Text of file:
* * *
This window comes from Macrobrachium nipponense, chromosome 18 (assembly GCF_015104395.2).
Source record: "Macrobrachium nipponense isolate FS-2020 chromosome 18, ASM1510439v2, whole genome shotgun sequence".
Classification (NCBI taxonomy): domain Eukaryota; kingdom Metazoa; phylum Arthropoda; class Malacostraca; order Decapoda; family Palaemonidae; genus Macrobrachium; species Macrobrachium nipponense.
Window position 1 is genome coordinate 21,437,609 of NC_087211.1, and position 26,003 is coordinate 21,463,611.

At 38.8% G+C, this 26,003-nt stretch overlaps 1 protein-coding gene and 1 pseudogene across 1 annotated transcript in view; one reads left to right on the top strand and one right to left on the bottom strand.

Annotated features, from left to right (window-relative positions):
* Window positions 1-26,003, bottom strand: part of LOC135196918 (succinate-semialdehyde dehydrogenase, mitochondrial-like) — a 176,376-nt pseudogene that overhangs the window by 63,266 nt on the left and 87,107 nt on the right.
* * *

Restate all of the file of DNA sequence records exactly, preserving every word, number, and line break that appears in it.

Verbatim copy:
This window comes from Macrobrachium nipponense, chromosome 18 (assembly GCF_015104395.2).
Source record: "Macrobrachium nipponense isolate FS-2020 chromosome 18, ASM1510439v2, whole genome shotgun sequence".
Classification (NCBI taxonomy): domain Eukaryota; kingdom Metazoa; phylum Arthropoda; class Malacostraca; order Decapoda; family Palaemonidae; genus Macrobrachium; species Macrobrachium nipponense.
Window position 1 is genome coordinate 21,437,609 of NC_087211.1, and position 26,003 is coordinate 21,463,611.

At 38.8% G+C, this 26,003-nt stretch overlaps 1 protein-coding gene and 1 pseudogene across 1 annotated transcript in view; one reads left to right on the top strand and one right to left on the bottom strand.

Annotated features, from left to right (window-relative positions):
* Window positions 1-26,003, bottom strand: part of LOC135196918 (succinate-semialdehyde dehydrogenase, mitochondrial-like) — a 176,376-nt pseudogene that overhangs the window by 63,266 nt on the left and 87,107 nt on the right.